A Thousand Splendid Suns by Khaled Hosseini is about two young women living in Afghanistan whose lives end up intimately entwined during the turmoil that Afghanistan has experienced in the last 30 or 40 years.
Mariam was a young bastard girl who, at 15, was given away to be married a man who was much older than her. In Kabul, Mariam lived down the street from a family who, many years later, have a young daughter named Laila who is about 19 years younger than Mariam. After the conflict that arose shortly after the Russians left Afghanistan, Laila’s and Mariam’s lives cross more closely than being mere neighbours. They were there for the rise of the Taliban, and for all of the executions and violence and oppression that followed. They were in Afghanistan after the towers in New York fell. In the end, there is somewhat of a happy note with a love story and the characters finally reach something of a note of happiness after many tragic years. To be honest though, as much as A Thousand Splendid Suns didn’t go from being very tragic to suddenly very happy, I am sort of glad that Hosseini writes his books like that because I feel like it is a more realistic view of what it is really like for many people to live in Afghanistan, and that giving everyone a super happy ending, based on the general North American expectation, isn’t going to do justice to reality.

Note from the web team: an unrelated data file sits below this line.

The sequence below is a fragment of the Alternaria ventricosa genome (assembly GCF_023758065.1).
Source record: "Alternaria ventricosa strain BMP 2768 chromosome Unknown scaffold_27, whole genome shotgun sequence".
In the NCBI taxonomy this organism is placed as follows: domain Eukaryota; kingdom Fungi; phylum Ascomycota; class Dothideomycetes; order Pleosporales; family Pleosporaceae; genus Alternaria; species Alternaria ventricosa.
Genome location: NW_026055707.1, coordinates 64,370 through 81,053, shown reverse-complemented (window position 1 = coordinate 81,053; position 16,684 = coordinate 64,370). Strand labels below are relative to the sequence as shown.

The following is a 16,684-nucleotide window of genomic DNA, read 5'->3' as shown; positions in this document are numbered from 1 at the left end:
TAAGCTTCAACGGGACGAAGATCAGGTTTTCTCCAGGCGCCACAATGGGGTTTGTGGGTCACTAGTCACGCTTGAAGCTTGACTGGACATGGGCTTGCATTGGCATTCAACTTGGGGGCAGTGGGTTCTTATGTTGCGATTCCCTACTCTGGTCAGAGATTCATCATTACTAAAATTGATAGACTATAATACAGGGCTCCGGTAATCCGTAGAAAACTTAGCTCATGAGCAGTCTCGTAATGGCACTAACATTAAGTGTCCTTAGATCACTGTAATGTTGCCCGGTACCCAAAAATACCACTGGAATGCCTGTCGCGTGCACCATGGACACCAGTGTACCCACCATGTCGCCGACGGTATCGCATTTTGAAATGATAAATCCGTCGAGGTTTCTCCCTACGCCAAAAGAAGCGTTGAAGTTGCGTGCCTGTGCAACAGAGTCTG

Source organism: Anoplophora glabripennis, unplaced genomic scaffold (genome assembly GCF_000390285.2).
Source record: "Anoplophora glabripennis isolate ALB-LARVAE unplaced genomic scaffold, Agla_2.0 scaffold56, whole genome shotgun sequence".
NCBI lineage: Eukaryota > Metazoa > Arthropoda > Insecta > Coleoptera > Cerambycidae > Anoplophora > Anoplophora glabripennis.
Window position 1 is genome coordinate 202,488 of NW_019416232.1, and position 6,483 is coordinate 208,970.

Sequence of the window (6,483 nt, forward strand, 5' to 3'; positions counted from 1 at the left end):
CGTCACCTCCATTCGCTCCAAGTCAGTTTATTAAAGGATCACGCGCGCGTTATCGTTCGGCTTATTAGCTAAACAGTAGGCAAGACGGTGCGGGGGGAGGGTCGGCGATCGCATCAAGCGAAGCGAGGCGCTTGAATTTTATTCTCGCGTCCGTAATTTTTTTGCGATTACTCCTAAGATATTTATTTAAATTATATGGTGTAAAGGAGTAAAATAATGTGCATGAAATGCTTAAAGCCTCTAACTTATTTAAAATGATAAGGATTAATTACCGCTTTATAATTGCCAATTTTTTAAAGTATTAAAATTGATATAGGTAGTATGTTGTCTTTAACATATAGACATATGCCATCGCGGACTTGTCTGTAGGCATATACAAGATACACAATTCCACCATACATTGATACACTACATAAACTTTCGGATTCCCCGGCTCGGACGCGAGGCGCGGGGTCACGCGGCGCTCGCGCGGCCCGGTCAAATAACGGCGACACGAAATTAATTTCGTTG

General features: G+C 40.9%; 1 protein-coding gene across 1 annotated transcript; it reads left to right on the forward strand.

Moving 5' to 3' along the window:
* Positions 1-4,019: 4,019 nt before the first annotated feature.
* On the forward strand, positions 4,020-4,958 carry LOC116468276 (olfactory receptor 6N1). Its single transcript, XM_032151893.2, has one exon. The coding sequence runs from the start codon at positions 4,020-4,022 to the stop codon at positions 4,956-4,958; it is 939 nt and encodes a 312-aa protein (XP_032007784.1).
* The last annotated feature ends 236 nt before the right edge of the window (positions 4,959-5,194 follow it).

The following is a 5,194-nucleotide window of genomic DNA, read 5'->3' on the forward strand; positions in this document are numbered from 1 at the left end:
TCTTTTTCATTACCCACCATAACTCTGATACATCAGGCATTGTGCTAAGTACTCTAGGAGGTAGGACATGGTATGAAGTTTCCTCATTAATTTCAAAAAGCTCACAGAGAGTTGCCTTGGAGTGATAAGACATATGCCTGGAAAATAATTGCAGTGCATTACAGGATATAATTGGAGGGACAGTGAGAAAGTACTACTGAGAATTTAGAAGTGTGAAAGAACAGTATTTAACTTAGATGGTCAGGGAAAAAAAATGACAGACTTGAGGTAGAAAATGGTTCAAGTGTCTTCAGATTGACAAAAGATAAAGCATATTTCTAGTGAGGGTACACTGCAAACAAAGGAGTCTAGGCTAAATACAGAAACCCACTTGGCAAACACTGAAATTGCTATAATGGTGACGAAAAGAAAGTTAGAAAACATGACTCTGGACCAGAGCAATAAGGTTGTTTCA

Hosseini is a master at crafting tragic and beautifully written stories. I read this book shortly after The Kite Runner, Hosseini’s first book, and both of them are so tragic. A Thousand Splendid Suns highlights the tragedies and horrors experienced by Afghani’s who have been living in Afghanistan since the fall of the king about 40 years ago, since the invasion by Russia, since the tumultuous war that followed, and since the introduction of the Taliban. Even though it’s fictionalized, it’s based on the realities experienced in Afghanistan, which makes its impact even more devastating. It’s unimaginable to think that the lives of the women in A Thousand Splendid Suns is reflective of the reality of many Afghani women.